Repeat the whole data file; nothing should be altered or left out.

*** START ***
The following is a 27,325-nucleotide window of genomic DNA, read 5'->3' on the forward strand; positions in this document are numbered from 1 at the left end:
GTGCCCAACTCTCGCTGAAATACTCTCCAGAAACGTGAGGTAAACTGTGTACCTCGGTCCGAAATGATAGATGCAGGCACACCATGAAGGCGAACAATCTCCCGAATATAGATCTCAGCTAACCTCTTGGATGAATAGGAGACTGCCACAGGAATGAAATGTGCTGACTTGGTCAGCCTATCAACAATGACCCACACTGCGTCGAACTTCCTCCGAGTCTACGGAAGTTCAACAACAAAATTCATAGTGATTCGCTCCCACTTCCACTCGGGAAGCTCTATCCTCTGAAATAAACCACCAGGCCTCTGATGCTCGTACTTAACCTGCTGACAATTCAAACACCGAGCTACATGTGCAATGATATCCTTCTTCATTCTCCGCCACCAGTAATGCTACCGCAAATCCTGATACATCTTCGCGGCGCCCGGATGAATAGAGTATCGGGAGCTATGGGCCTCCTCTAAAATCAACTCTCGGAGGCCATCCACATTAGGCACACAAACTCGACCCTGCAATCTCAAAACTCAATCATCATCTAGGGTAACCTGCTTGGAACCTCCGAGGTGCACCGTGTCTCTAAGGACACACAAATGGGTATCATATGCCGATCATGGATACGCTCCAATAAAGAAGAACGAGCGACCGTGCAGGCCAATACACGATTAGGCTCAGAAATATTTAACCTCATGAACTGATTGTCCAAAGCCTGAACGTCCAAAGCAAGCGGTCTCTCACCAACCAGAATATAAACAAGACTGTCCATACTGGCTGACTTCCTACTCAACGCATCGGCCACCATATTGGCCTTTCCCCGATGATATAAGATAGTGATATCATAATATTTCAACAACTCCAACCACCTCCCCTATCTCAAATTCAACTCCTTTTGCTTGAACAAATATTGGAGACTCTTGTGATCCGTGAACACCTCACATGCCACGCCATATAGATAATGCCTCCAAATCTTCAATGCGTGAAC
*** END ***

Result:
The following is a 27,325-nucleotide window of genomic DNA, read 5'->3' on the forward strand; positions in this document are numbered from 1 at the left end:
GTGCCCAACTCTCGCTGAAATACTCTCCAGAAACGTGAGGTAAACTGTGTACCTCGGTCCGAAATGATAGATGCAGGCACACCATGAAGGCGAACAATCTCCCGAATATAGATCTCAGCTAACCTCTTGGATGAATAGGAGACTGCCACAGGAATGAAATGTGCTGACTTGGTCAGCCTATCAACAATGACCCACACTGCGTCGAACTTCCTCCGAGTCTACGGAAGTTCAACAACAAAATTCATAGTGATTCGCTCCCACTTCCACTCGGGAAGCTCTATCCTCTGAAATAAACCACCAGGCCTCTGATGCTCGTACTTAACCTGCTGACAATTCAAACACCGAGCTACATGTGCAATGATATCCTTCTTCATTCTCCGCCACCAGTAATGCTACCGCAAATCCTGATACATCTTCGCGGCGCCCGGATGAATAGAGTATCGGGAGCTATGGGCCTCCTCTAAAATCAACTCTCGGAGGCCATCCACATTAGGCACACAAACTCGACCCTGCAATCTCAAAACTCAATCATCATCTAGGGTAACCTGCTTGGAACCTCCGAGGTGCACCGTGTCTCTAAGGACACACAAATGGGTATCATATGCCGATCATGGATACGCTCCAATAAAGAAGAACGAGCGACCGTGCAGGCCAATACACGATTAGGCTCAGAAATATTTAACCTCATGAACTGATTGTCCAAAGCCTGAACGTCCAAAGCAAGCGGTCTCTCACCAACCAGAATATAAACAAGACTGTCCATACTGGCTGACTTCCTACTCAACGCATCGGCCACCATATTGGCCTTTCCCCGATGATATAAGATAGTGATATCATAATATTTCAACAACTCCAACCACCTCCCCTATCTCAAATTCAACTCCTTTTGCTTGAACAAATATTGGAGACTCTTGTGATCCGTGAACACCTCACATGCCACGCCATATAGATAATGCCTCCAAATCTTCAATGCGTGAAC